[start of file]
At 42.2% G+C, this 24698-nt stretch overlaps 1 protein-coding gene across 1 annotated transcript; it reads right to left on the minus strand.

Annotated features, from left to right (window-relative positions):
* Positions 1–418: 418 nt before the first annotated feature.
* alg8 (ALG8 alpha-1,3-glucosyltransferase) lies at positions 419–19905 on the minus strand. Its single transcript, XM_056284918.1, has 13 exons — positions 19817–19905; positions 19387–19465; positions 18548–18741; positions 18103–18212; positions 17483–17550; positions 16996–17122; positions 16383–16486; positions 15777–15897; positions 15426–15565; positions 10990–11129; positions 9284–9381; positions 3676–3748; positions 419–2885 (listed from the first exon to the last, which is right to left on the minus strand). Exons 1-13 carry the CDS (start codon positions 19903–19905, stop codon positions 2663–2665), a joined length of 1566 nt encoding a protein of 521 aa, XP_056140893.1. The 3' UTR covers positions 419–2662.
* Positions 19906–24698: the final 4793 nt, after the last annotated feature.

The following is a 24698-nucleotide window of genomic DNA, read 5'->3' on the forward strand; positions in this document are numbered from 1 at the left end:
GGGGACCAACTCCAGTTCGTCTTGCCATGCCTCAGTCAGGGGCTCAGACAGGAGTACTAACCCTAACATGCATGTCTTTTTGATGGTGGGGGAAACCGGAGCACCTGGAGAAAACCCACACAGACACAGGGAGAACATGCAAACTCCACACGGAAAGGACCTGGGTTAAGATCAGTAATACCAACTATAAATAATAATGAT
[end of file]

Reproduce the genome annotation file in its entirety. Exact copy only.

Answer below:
At 42.2% G+C, this 24698-nt stretch overlaps 1 protein-coding gene across 1 annotated transcript; it reads right to left on the minus strand.

Annotated features, from left to right (window-relative positions):
* Positions 1–418: 418 nt before the first annotated feature.
* alg8 (ALG8 alpha-1,3-glucosyltransferase) lies at positions 419–19905 on the minus strand. Its single transcript, XM_056284918.1, has 13 exons — positions 19817–19905; positions 19387–19465; positions 18548–18741; positions 18103–18212; positions 17483–17550; positions 16996–17122; positions 16383–16486; positions 15777–15897; positions 15426–15565; positions 10990–11129; positions 9284–9381; positions 3676–3748; positions 419–2885 (listed from the first exon to the last, which is right to left on the minus strand). Exons 1-13 carry the CDS (start codon positions 19903–19905, stop codon positions 2663–2665), a joined length of 1566 nt encoding a protein of 521 aa, XP_056140893.1. The 3' UTR covers positions 419–2662.
* Positions 19906–24698: the final 4793 nt, after the last annotated feature.

The following is a 24698-nucleotide window of genomic DNA, read 5'->3' on the forward strand; positions in this document are numbered from 1 at the left end:
GGGGACCAACTCCAGTTCGTCTTGCCATGCCTCAGTCAGGGGCTCAGACAGGAGTACTAACCCTAACATGCATGTCTTTTTGATGGTGGGGGAAACCGGAGCACCTGGAGAAAACCCACACAGACACAGGGAGAACATGCAAACTCCACACGGAAAGGACCTGGGTTAAGATCAGTAATACCAACTATAAATAATAATGAT